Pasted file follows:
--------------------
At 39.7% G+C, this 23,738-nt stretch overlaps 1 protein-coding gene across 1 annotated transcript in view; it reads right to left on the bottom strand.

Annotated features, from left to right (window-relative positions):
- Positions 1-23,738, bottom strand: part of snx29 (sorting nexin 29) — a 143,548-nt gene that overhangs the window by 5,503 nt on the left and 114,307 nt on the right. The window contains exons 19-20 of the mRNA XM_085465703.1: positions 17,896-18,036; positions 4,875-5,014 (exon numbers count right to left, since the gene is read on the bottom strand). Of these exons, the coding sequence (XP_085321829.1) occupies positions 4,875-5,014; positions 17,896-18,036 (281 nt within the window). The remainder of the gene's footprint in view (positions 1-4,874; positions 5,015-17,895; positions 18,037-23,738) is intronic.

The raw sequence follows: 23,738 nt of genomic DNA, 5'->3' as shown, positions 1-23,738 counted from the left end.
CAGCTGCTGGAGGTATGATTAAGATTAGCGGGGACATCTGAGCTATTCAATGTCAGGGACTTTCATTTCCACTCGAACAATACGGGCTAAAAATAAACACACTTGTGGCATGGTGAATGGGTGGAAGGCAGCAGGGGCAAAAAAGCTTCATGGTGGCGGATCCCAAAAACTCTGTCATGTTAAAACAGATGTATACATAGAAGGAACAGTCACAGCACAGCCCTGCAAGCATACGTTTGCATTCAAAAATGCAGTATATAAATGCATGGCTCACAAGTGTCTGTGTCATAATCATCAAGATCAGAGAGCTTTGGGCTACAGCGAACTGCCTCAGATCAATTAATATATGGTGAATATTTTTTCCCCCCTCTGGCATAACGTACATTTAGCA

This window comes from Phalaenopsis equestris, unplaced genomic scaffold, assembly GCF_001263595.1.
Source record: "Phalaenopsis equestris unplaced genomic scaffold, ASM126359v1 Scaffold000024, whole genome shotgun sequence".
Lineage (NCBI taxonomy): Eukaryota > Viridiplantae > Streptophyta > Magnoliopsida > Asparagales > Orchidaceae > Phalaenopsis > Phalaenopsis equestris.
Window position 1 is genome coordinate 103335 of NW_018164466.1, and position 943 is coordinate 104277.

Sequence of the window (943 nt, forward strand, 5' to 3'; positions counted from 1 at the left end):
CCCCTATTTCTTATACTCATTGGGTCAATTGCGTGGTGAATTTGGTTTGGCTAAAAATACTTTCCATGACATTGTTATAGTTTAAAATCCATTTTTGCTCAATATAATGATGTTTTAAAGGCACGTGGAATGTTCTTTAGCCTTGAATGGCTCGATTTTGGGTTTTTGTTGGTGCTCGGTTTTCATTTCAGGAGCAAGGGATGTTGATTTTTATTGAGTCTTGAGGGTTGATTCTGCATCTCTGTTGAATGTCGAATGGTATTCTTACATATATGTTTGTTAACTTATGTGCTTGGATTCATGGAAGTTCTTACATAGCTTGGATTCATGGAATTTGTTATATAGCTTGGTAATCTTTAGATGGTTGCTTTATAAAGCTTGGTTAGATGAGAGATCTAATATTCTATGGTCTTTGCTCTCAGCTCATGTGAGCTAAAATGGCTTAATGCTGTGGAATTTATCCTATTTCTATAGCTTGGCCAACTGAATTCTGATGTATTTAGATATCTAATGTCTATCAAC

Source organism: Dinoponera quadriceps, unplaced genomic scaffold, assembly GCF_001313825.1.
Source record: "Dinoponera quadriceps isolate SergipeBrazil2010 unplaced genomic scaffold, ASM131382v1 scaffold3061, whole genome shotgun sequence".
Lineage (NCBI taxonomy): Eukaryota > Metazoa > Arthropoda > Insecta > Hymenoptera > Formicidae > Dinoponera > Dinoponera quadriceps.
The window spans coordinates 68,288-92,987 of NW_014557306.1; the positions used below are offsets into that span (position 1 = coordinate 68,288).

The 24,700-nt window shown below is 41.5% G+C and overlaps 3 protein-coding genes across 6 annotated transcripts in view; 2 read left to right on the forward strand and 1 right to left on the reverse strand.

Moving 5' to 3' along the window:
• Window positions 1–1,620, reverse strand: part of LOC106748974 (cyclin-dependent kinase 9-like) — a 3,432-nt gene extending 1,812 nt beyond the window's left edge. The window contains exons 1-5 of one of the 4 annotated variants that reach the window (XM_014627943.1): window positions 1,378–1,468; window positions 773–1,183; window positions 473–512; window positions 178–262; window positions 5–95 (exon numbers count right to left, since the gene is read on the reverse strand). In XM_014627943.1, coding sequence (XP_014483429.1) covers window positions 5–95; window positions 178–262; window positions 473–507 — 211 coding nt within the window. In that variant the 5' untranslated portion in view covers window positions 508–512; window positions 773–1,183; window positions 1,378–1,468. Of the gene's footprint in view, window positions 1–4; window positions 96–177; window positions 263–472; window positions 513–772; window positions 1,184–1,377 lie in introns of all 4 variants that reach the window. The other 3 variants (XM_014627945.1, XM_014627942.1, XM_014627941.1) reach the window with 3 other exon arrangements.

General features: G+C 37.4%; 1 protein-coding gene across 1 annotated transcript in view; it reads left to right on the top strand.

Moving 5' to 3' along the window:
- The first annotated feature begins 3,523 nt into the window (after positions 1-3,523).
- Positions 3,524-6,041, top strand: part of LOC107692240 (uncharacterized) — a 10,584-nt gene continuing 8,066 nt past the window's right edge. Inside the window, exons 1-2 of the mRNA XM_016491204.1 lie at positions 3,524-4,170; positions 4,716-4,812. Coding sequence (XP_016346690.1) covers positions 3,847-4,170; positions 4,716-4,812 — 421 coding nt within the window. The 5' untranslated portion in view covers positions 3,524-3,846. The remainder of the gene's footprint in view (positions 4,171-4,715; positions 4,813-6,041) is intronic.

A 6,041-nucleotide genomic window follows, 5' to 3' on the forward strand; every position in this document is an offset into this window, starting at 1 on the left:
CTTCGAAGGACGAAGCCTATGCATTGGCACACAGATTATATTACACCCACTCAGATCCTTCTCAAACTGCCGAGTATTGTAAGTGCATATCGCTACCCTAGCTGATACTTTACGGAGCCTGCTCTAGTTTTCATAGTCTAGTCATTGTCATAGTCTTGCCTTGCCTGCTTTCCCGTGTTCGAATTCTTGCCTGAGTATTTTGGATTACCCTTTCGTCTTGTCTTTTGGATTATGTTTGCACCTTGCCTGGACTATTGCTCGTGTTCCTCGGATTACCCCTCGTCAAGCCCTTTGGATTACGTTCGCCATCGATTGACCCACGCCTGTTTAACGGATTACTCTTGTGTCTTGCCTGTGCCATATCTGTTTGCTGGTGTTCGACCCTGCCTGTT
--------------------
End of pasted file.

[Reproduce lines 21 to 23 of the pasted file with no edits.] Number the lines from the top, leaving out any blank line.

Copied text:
- The first annotated feature begins 3,523 nt into the window (after positions 1-3,523).
- Positions 3,524-6,041, top strand: part of LOC107692240 (uncharacterized) — a 10,584-nt gene continuing 8,066 nt past the window's right edge. Inside the window, exons 1-2 of the mRNA XM_016491204.1 lie at positions 3,524-4,170; positions 4,716-4,812. Coding sequence (XP_016346690.1) covers positions 3,847-4,170; positions 4,716-4,812 — 421 coding nt within the window. The 5' untranslated portion in view covers positions 3,524-3,846. The remainder of the gene's footprint in view (positions 4,171-4,715; positions 4,813-6,041) is intronic.

A 6,041-nucleotide genomic window follows, 5' to 3' on the forward strand; every position in this document is an offset into this window, starting at 1 on the left: